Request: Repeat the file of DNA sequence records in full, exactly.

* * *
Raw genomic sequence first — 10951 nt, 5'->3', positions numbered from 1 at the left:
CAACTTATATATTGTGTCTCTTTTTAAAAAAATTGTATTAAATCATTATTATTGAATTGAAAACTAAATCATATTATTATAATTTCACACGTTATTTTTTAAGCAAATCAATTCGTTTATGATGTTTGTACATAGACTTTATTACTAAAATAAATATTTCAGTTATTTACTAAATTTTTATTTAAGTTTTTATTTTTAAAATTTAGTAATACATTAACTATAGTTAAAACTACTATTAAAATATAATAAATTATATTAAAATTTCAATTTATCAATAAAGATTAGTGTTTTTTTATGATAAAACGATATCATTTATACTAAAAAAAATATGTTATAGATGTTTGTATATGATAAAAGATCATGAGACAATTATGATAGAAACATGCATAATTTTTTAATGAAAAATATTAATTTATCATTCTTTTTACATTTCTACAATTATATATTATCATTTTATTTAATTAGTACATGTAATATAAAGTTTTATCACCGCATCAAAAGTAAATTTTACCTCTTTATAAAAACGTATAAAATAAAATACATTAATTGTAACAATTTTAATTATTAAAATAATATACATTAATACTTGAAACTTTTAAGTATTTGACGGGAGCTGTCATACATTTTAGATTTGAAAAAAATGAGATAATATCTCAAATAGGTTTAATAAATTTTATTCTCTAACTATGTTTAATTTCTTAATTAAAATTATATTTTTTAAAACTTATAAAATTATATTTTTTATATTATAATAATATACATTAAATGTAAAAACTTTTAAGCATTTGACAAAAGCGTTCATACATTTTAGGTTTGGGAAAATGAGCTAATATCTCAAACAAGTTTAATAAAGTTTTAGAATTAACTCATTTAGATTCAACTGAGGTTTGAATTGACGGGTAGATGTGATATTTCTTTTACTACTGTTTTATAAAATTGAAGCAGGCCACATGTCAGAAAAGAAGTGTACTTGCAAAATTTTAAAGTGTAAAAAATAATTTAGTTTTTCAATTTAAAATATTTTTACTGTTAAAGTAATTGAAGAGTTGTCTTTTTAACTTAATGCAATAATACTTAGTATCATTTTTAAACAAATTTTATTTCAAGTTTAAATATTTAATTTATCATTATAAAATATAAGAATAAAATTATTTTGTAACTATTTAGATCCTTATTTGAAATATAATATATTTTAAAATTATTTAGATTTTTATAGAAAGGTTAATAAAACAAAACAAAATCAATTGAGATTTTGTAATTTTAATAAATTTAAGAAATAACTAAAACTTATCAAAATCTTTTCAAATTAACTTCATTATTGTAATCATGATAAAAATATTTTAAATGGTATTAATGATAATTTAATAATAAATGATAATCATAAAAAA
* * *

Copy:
Raw genomic sequence first — 10951 nt, 5'->3', positions numbered from 1 at the left:
CAACTTATATATTGTGTCTCTTTTTAAAAAAATTGTATTAAATCATTATTATTGAATTGAAAACTAAATCATATTATTATAATTTCACACGTTATTTTTTAAGCAAATCAATTCGTTTATGATGTTTGTACATAGACTTTATTACTAAAATAAATATTTCAGTTATTTACTAAATTTTTATTTAAGTTTTTATTTTTAAAATTTAGTAATACATTAACTATAGTTAAAACTACTATTAAAATATAATAAATTATATTAAAATTTCAATTTATCAATAAAGATTAGTGTTTTTTTATGATAAAACGATATCATTTATACTAAAAAAAATATGTTATAGATGTTTGTATATGATAAAAGATCATGAGACAATTATGATAGAAACATGCATAATTTTTTAATGAAAAATATTAATTTATCATTCTTTTTACATTTCTACAATTATATATTATCATTTTATTTAATTAGTACATGTAATATAAAGTTTTATCACCGCATCAAAAGTAAATTTTACCTCTTTATAAAAACGTATAAAATAAAATACATTAATTGTAACAATTTTAATTATTAAAATAATATACATTAATACTTGAAACTTTTAAGTATTTGACGGGAGCTGTCATACATTTTAGATTTGAAAAAAATGAGATAATATCTCAAATAGGTTTAATAAATTTTATTCTCTAACTATGTTTAATTTCTTAATTAAAATTATATTTTTTAAAACTTATAAAATTATATTTTTTATATTATAATAATATACATTAAATGTAAAAACTTTTAAGCATTTGACAAAAGCGTTCATACATTTTAGGTTTGGGAAAATGAGCTAATATCTCAAACAAGTTTAATAAAGTTTTAGAATTAACTCATTTAGATTCAACTGAGGTTTGAATTGACGGGTAGATGTGATATTTCTTTTACTACTGTTTTATAAAATTGAAGCAGGCCACATGTCAGAAAAGAAGTGTACTTGCAAAATTTTAAAGTGTAAAAAATAATTTAGTTTTTCAATTTAAAATATTTTTACTGTTAAAGTAATTGAAGAGTTGTCTTTTTAACTTAATGCAATAATACTTAGTATCATTTTTAAACAAATTTTATTTCAAGTTTAAATATTTAATTTATCATTATAAAATATAAGAATAAAATTATTTTGTAACTATTTAGATCCTTATTTGAAATATAATATATTTTAAAATTATTTAGATTTTTATAGAAAGGTTAATAAAACAAAACAAAATCAATTGAGATTTTGTAATTTTAATAAATTTAAGAAATAACTAAAACTTATCAAAATCTTTTCAAATTAACTTCATTATTGTAATCATGATAAAAATATTTTAAATGGTATTAATGATAATTTAATAATAAATGATAATCATAAAAAA